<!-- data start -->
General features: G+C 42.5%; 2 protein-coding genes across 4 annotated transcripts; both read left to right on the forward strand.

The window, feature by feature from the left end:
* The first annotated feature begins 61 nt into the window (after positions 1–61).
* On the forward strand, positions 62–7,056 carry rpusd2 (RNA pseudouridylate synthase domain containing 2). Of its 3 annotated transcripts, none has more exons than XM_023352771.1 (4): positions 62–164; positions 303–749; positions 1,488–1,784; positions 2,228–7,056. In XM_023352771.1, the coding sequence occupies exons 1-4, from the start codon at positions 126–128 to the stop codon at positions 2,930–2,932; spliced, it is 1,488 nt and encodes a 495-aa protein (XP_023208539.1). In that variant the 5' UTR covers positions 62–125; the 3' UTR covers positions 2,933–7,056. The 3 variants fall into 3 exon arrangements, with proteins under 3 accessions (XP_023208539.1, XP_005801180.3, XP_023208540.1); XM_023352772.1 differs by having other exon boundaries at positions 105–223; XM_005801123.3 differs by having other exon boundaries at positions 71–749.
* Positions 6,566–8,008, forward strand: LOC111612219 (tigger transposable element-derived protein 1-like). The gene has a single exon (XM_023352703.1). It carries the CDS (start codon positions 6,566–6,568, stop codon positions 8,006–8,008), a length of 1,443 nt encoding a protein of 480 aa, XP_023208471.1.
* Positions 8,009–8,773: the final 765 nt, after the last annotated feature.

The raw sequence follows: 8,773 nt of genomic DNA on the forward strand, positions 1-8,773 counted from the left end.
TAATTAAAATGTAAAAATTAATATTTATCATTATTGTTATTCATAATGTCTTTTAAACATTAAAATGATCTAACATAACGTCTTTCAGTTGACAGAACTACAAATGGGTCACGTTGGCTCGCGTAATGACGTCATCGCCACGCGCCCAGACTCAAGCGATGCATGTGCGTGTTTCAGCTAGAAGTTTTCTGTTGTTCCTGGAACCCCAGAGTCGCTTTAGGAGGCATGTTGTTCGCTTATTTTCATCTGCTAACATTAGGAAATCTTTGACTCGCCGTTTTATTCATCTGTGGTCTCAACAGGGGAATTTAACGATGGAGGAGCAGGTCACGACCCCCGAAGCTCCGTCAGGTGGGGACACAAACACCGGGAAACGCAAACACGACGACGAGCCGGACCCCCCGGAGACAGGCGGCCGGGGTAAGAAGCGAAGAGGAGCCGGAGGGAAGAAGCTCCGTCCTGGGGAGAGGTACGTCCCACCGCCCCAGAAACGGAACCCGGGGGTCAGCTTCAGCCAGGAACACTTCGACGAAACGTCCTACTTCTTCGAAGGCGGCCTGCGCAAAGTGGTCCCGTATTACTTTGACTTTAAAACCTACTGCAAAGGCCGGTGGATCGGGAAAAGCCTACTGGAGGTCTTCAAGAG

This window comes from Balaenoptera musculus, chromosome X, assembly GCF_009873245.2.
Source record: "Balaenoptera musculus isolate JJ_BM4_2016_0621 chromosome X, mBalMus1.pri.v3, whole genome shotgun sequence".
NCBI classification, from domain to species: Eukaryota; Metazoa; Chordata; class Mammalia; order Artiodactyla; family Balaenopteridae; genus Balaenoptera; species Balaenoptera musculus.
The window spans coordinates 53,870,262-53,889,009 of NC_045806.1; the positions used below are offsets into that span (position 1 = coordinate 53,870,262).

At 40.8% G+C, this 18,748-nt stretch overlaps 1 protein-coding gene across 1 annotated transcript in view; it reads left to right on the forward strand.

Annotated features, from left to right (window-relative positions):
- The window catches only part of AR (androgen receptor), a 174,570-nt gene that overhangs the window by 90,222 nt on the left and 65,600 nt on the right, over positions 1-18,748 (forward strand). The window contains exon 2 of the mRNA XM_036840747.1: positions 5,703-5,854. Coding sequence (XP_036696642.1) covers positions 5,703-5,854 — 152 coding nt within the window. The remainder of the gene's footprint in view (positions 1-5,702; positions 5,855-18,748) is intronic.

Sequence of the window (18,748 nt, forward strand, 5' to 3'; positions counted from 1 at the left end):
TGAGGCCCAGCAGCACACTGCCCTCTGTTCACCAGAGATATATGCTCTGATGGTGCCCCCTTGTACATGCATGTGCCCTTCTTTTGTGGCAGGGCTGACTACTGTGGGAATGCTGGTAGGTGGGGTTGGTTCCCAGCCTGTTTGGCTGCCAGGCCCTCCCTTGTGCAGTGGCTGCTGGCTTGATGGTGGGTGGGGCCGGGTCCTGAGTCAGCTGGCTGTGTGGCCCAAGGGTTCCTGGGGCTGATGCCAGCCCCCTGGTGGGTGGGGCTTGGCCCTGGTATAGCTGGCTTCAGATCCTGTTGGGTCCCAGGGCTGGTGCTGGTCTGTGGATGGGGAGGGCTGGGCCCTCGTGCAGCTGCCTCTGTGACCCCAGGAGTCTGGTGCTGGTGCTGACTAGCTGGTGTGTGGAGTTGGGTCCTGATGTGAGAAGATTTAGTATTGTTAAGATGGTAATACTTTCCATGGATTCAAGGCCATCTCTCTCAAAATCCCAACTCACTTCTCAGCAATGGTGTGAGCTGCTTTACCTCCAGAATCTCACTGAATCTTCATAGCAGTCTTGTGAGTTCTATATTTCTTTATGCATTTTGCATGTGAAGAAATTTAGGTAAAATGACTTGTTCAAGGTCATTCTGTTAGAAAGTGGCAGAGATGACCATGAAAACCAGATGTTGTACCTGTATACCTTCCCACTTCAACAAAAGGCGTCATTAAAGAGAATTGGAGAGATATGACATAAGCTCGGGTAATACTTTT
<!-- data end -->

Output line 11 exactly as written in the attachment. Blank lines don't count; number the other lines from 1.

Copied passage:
NCBI classification, from domain to species: Eukaryota; Metazoa; Chordata; class Mammalia; order Artiodactyla; family Balaenopteridae; genus Balaenoptera; species Balaenoptera musculus.